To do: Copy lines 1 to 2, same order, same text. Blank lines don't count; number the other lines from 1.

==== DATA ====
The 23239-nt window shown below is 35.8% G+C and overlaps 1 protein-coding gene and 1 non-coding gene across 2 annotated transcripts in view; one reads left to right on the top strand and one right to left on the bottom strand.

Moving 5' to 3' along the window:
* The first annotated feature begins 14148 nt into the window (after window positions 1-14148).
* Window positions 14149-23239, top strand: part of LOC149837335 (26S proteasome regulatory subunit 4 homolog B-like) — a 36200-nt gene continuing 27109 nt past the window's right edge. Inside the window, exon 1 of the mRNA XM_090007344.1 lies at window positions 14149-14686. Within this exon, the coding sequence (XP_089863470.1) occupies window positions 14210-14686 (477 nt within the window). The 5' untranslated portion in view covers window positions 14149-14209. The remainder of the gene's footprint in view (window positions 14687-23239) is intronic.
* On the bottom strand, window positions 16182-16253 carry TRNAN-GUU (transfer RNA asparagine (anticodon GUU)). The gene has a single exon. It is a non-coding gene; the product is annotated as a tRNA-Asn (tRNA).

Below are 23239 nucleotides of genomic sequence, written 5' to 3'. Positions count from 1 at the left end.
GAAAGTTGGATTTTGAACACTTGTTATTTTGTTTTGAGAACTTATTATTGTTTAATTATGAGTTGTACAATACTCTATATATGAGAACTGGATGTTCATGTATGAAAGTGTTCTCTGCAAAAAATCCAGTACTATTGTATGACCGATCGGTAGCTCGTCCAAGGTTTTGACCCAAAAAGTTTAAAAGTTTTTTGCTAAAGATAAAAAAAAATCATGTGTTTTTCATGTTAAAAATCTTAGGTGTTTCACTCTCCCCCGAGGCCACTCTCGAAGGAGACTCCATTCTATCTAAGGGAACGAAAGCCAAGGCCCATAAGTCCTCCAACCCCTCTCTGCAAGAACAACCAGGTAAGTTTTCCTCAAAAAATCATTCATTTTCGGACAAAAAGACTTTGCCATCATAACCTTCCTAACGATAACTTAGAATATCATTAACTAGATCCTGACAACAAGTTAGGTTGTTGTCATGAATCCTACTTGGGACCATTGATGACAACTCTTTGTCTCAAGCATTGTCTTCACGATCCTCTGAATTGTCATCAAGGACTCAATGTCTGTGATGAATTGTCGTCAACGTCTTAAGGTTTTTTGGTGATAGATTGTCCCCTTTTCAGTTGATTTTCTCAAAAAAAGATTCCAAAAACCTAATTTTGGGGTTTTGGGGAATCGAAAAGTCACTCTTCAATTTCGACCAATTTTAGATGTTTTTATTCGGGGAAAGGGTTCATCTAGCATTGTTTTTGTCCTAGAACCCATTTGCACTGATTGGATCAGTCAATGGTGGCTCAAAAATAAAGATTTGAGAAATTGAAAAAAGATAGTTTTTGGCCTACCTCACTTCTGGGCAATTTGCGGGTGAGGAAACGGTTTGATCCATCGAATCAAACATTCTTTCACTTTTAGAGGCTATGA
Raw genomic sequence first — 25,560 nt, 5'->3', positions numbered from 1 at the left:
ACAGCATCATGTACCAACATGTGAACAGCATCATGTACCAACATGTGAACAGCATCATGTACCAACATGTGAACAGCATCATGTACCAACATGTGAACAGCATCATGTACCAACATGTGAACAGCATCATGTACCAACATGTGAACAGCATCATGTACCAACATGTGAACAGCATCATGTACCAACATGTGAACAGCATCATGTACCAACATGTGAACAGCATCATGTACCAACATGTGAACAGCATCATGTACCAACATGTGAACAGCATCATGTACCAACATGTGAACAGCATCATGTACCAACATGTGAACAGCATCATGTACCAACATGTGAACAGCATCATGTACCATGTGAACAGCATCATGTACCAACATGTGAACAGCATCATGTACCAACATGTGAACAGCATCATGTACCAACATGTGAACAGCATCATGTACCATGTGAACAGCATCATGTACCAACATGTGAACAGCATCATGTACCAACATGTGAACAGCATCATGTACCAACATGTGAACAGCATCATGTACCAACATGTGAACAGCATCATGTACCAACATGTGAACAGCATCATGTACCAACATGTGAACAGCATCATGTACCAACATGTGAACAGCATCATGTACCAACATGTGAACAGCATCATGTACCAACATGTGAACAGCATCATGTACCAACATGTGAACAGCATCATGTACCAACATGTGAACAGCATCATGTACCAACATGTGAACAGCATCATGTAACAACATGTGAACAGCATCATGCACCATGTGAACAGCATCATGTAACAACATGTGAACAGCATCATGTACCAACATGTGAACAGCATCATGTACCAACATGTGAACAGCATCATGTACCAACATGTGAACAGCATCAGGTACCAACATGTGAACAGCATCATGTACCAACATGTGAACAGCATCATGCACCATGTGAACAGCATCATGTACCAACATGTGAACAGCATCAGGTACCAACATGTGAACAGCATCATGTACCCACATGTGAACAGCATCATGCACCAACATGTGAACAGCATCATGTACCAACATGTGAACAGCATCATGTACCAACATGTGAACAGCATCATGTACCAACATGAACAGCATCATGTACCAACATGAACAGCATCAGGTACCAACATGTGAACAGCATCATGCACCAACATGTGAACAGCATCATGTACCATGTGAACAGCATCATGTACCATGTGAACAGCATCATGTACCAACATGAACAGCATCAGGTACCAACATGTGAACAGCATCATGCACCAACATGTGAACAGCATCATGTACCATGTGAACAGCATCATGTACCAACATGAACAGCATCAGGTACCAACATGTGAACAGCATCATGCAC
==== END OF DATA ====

The 23239-nt window shown below is 35.8% G+C and overlaps 1 protein-coding gene and 1 non-coding gene across 2 annotated transcripts in view; one reads left to right on the top strand and one right to left on the bottom strand.

Moving 5' to 3' along the window: